A Madison man serving a 12-year prison sentence for the rape of a woman on Madison’s South Side in 2014 has been tied by DNA evidence to four other sex assaults in Dane County between 2008 and 2014, according to a search warrant unsealed this week in Dane County Circuit Court.
Mariono L. Weaver, 48, currently an inmate at New Lisbon Correctional Institution, was tied by DNA evidence to reported sexual assaults in Madison, the town of Madison, Fitchburg and on the UW-Madison campus, according to the search warrant, which was filed by the state Department of Justice.
No charges have been filed in any of the other assaults, according to court records.
The warrant, which was originally filed under seal in January but unsealed on Tuesday, sought a confirmation sample of Weaver’s DNA as part of an investigation into the 2010 sexual assault of a woman in Fitchburg who had accepted a ride to Walmart from a stranger, only to be driven to a secluded area and raped.
A sexual assault kit with samples taken from the victim by a Meriter Hospital forensic nurse examiner in 2010 was taken to the state Crime Lab in 2017 as part of DOJ’s Wisconsin Sexual Assault Kit Initiative. DNA extracted from the kit was found last year to match Weaver’s profile in the FBI’s Combined DNA Index System, also called CODIS.
The warrant states that Weaver’s DNA profile was also linked to four other sexual assault cases, including the May 14, 2014, incident in Madison for which Weaver was convicted of second-degree sexual assault in 2015 and sentenced to 12 years in prison. He is scheduled for release in 2026.
The other three cases to which CODIS linked Weaver’s DNA include:
- A 2008 sexual assault case investigated by UW-Madison police. Spokesman Marc Lovicott did not respond to calls Thursday about the case.
- A 2010 case investigated by town of Madison police. Chief Scott Gregory said in that case a woman reported on Oct. 29, 2010, that she had been given a ride by a man who assaulted her in his car at Carver and Balden streets, near the UW Arboretum.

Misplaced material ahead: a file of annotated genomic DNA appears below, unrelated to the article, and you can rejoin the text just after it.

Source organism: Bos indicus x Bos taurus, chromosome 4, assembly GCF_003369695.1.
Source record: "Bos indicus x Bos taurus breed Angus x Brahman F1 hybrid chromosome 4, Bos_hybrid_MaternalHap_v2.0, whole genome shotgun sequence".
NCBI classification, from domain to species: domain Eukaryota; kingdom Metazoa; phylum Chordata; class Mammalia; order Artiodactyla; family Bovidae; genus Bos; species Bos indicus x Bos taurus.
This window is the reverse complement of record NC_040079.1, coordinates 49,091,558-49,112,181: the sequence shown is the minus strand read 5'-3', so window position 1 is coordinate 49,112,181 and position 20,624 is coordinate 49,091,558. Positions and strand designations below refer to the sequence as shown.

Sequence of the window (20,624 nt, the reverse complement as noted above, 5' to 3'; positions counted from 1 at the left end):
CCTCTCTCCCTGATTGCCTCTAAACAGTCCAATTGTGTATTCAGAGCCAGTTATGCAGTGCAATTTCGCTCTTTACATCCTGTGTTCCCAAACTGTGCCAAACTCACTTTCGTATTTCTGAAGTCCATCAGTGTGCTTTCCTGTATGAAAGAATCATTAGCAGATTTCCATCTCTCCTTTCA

- A 2014 case investigated by city of Madison police in which a woman told police that on Feb. 6, 2014, she was taken to an apartment by an acquaintance and assaulted by at least two men. Police spokesman Joel DeSpain said the woman told police, who are aware of the DNA match, that she does not want to pursue the case and relive the incident.
As of about two weeks ago, the Wisconsin Sexual Assault Kit Initiative reported that testing was completed on 95% of the 1,032 sexual assault kits from Dane County that were designated for testing. Of those tested, 36% identified “foreign” DNA, or DNA that did not belong to the victim.
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Statewide, the project reported that testing was finished on 93% of 4,471 kits designated for testing, with 39% identifying “foreign” DNA.
According to the warrant, the woman in the Fitchburg incident on Oct. 15, 2010 — two weeks before the town of Madison incident — told police she was at a PDQ convenience store on Fish Hatchery Road and asked a man in the store for directions to a Walmart store. She started to walk to the Walmart on Watts Road, about six miles away, when the man she had spoken to at PDQ pulled up in a car and asked her if she wanted a ride.
The man instead took her south on Seminole Highway and then onto a gravel road, then stopped and told her, “We’re going to do something about the ride.”
The woman tried to walk away, the warrant states, but the man grabbed her. When the woman pleaded with him not to hurt her, he told her, “I have killed people for less.”
After the man raped her, the woman told police, he got into his car and drove away, and she walked to Seminole Highway and called 911.
The case was assigned to a state Division of Criminal Investigation agent in October 2018. Fitchburg Deputy Police Chief Don Bates said he could not comment on the case because the investigation remains active.
According to the Wisconsin Coalition Against Sexual Assault, there is no statute of limitations for charging first-degree sexual assault, but a 10-year limitation exists on charges of second- and third-degree sexual assault.
However, the statute of limitation can be extended in some circumstances where DNA evidence is obtained or tested, according to WCASA.